Baseline and Post-intervention Surveys of the Prevalence of HIV in an African Rural Population and Women in the Brothel

Document Type : Original Article


1 Research Department, African Health Project,

2 Department of Public Health, Triune Biblical University Global Extension, Brooklyn, NY, USA

3 Department of National Integrated Specimen Referral Network, Axios International, Abuja, Nigeria,

4 Research Department, African Health Project



HIV remains a major global public health challenge despite all efforts to end the endemic since the 1980s. This study is aimed to determine the baseline and postintervention HIV prevalence among female sex workers (FSW) and in the population of Bonny Island.
Materials and Methods: 
The study is a quantitative study involving the general population of the Bonny Kingdom and the FSW in baseline and postintervention surveys. Blood samples were collected and tested for HIV. Data were analyzed with SPSS version 25.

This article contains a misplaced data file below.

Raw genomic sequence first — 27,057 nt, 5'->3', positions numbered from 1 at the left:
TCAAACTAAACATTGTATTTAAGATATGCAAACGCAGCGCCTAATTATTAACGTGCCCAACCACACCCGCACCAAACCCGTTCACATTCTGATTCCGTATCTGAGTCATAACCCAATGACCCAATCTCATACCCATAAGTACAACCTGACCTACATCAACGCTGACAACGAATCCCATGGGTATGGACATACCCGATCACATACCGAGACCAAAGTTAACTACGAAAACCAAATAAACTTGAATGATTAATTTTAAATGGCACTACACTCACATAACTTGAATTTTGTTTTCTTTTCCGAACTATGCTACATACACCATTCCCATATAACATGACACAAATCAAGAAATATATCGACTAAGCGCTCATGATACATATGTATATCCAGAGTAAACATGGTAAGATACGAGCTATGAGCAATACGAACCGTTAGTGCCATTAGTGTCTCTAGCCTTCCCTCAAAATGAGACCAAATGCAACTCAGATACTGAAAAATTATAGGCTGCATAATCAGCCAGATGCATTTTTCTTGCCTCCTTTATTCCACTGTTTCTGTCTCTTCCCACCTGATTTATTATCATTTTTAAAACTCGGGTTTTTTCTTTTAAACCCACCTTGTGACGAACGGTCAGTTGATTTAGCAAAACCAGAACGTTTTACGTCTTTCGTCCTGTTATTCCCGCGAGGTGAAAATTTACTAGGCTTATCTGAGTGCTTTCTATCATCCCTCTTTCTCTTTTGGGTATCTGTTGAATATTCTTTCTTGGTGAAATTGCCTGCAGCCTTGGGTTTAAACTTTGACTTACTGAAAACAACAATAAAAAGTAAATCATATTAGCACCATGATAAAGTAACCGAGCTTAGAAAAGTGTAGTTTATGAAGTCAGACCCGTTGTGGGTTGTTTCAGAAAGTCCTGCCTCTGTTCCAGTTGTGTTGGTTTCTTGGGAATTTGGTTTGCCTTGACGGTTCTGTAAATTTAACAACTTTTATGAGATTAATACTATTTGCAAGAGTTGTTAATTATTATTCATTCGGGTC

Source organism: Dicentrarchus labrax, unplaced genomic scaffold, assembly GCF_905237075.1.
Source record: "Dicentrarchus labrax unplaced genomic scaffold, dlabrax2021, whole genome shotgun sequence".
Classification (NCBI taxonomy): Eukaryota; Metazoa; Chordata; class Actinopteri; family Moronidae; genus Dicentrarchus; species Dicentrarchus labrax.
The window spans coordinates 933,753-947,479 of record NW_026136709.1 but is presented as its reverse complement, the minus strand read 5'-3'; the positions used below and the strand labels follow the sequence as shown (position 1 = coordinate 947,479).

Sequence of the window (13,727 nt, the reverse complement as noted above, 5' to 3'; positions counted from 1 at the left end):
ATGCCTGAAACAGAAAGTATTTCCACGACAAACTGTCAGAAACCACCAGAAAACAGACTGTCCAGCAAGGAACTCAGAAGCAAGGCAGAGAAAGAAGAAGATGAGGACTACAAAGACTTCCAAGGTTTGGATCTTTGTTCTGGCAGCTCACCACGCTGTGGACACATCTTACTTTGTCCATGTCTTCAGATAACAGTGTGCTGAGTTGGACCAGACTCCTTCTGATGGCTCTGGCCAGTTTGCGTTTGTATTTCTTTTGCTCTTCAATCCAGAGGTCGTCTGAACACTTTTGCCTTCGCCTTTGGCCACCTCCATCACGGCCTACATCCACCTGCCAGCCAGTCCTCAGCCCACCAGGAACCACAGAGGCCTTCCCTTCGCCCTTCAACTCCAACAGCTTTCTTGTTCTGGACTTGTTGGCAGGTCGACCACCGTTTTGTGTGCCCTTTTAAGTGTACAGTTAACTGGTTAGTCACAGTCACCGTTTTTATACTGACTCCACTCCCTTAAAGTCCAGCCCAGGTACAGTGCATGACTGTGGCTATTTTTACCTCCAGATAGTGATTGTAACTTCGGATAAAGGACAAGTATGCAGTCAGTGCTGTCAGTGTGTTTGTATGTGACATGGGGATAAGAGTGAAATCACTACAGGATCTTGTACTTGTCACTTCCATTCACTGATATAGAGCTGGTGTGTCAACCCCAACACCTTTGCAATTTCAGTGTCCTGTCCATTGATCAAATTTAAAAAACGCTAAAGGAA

A total of 1104 blood samples were tested for HIV in both surveys. The baseline HIV prevalence was 4.5% and 1.8% in the postintervention. The prevalence ratio of baseline/postintervention was 2.5 (confidence interval [CI] 1.2–5.8; P = 0.011). HIV prevalence was 4.5% in both males and females in the baseline survey as compared to 1.9% and 3.8% in postintervention. The HIV prevalence ratio in females was 3.8 (CI: 1.0–21.1, P = 0.025), but no significant difference was observed among males. Baseline HIV prevalence was 7.0 among age 25–34 years and 0.5% in postintervention with a prevalence ratio of 12.9 (CI: 2.0–54.9; P < 0.001). The highest prevalence in the baseline survey was observed among FSW (14.0%) and 1.2% in the postintervention with a prevalence ratio of 14.3 (CI: 2.2–60.3; P < 0.001). HIV prevalence was significantly higher among FSWs aged 25 or more, full time, had more than one client and have spent over a year in sex work (P < 0.05).
The reduction in the prevalence of HIV seen at the postintervention survey could be attributed to the 3 years of interventions. However, the intervention programs should be sustained and ever scaled up to prevent, control of HIV.